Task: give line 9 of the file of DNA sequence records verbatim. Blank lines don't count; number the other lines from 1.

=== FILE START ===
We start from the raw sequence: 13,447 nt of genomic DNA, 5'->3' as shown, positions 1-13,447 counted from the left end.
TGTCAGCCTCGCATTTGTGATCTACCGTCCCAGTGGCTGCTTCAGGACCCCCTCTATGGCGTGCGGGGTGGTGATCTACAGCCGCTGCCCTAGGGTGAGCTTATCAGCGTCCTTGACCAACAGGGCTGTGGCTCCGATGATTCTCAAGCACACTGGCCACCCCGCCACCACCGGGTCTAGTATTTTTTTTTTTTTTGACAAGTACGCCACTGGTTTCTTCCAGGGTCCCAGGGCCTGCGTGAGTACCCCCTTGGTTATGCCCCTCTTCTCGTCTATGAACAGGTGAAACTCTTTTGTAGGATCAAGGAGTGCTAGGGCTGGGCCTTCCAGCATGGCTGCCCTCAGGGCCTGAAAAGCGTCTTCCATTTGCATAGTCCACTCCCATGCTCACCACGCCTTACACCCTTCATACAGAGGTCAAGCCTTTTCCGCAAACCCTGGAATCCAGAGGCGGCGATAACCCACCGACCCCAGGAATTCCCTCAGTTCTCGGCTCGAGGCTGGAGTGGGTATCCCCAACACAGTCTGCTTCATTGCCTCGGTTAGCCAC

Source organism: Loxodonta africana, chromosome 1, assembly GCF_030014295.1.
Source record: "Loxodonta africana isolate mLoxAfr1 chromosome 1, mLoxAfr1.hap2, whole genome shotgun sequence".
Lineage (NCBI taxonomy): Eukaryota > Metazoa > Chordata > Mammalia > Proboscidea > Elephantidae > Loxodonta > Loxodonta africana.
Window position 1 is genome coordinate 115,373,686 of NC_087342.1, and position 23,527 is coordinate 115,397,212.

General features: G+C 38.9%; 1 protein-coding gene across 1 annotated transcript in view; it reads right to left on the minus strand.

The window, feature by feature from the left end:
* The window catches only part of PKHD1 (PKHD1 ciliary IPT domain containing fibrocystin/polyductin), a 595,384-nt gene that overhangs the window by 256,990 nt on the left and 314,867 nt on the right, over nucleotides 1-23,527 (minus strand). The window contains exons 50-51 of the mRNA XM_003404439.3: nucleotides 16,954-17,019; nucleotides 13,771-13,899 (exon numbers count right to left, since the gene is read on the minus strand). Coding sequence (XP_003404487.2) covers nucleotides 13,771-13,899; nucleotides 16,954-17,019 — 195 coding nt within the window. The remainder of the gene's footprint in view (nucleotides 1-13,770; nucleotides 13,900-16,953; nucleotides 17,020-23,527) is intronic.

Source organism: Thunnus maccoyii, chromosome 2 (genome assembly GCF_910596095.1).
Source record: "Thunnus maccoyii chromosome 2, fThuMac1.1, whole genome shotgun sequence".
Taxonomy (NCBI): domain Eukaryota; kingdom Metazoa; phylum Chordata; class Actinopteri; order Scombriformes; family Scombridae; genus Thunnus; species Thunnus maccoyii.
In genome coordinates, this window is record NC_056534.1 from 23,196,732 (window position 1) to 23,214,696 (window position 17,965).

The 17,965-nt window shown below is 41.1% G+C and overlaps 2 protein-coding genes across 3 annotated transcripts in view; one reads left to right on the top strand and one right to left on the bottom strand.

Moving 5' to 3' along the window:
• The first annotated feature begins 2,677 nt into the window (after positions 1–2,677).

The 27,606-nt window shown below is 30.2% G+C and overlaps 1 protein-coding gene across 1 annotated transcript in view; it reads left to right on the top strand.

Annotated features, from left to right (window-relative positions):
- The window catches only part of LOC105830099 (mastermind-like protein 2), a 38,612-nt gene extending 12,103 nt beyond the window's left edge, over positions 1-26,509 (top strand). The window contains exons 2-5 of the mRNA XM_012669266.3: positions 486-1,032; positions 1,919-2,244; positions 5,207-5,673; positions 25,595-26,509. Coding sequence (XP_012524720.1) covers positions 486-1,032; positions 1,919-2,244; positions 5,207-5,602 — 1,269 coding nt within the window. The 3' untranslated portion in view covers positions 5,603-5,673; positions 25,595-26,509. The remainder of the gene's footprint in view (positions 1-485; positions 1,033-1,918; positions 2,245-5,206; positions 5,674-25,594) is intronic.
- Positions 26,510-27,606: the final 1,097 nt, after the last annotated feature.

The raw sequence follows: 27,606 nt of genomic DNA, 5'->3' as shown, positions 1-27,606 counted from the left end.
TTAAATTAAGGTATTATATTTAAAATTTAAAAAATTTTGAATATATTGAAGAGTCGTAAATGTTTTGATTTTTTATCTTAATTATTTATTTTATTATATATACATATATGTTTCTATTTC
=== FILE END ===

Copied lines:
* The window catches only part of PKHD1 (PKHD1 ciliary IPT domain containing fibrocystin/polyductin), a 595,384-nt gene that overhangs the window by 256,990 nt on the left and 314,867 nt on the right, over nucleotides 1-23,527 (minus strand). The window contains exons 50-51 of the mRNA XM_003404439.3: nucleotides 16,954-17,019; nucleotides 13,771-13,899 (exon numbers count right to left, since the gene is read on the minus strand). Coding sequence (XP_003404487.2) covers nucleotides 13,771-13,899; nucleotides 16,954-17,019 — 195 coding nt within the window. The remainder of the gene's footprint in view (nucleotides 1-13,770; nucleotides 13,900-16,953; nucleotides 17,020-23,527) is intronic.